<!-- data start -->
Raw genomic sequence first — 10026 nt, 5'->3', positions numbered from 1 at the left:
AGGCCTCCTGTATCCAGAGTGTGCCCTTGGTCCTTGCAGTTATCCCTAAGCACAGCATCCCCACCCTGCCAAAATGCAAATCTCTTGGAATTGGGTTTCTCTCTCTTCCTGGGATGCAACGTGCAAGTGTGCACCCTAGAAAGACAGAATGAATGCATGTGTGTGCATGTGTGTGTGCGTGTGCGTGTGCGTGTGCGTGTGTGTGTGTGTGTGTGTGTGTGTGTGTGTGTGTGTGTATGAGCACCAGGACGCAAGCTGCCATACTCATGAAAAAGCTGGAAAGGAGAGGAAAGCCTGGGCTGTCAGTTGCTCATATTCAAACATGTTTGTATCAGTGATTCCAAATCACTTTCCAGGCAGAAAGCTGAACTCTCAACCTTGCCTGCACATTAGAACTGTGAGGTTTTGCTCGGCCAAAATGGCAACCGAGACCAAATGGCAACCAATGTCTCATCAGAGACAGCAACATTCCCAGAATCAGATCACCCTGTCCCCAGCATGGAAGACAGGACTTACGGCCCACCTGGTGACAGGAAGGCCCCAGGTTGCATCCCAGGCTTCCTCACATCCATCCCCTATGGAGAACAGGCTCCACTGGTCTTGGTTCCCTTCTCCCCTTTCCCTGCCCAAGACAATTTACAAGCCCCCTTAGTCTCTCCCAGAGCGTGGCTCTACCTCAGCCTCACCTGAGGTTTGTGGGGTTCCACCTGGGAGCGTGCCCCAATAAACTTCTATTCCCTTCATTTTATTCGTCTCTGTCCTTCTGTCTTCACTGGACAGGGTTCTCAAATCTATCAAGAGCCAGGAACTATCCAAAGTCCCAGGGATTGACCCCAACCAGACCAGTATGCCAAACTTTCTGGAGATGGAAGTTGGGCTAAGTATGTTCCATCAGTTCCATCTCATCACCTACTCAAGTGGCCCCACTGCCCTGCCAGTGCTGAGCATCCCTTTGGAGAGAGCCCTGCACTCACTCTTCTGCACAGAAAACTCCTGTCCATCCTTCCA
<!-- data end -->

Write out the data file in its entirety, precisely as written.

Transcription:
Raw genomic sequence first — 10026 nt, 5'->3', positions numbered from 1 at the left:
AGGCCTCCTGTATCCAGAGTGTGCCCTTGGTCCTTGCAGTTATCCCTAAGCACAGCATCCCCACCCTGCCAAAATGCAAATCTCTTGGAATTGGGTTTCTCTCTCTTCCTGGGATGCAACGTGCAAGTGTGCACCCTAGAAAGACAGAATGAATGCATGTGTGTGCATGTGTGTGTGCGTGTGCGTGTGCGTGTGCGTGTGTGTGTGTGTGTGTGTGTGTGTGTGTGTGTGTGTGTATGAGCACCAGGACGCAAGCTGCCATACTCATGAAAAAGCTGGAAAGGAGAGGAAAGCCTGGGCTGTCAGTTGCTCATATTCAAACATGTTTGTATCAGTGATTCCAAATCACTTTCCAGGCAGAAAGCTGAACTCTCAACCTTGCCTGCACATTAGAACTGTGAGGTTTTGCTCGGCCAAAATGGCAACCGAGACCAAATGGCAACCAATGTCTCATCAGAGACAGCAACATTCCCAGAATCAGATCACCCTGTCCCCAGCATGGAAGACAGGACTTACGGCCCACCTGGTGACAGGAAGGCCCCAGGTTGCATCCCAGGCTTCCTCACATCCATCCCCTATGGAGAACAGGCTCCACTGGTCTTGGTTCCCTTCTCCCCTTTCCCTGCCCAAGACAATTTACAAGCCCCCTTAGTCTCTCCCAGAGCGTGGCTCTACCTCAGCCTCACCTGAGGTTTGTGGGGTTCCACCTGGGAGCGTGCCCCAATAAACTTCTATTCCCTTCATTTTATTCGTCTCTGTCCTTCTGTCTTCACTGGACAGGGTTCTCAAATCTATCAAGAGCCAGGAACTATCCAAAGTCCCAGGGATTGACCCCAACCAGACCAGTATGCCAAACTTTCTGGAGATGGAAGTTGGGCTAAGTATGTTCCATCAGTTCCATCTCATCACCTACTCAAGTGGCCCCACTGCCCTGCCAGTGCTGAGCATCCCTTTGGAGAGAGCCCTGCACTCACTCTTCTGCACAGAAAACTCCTGTCCATCCTTCCA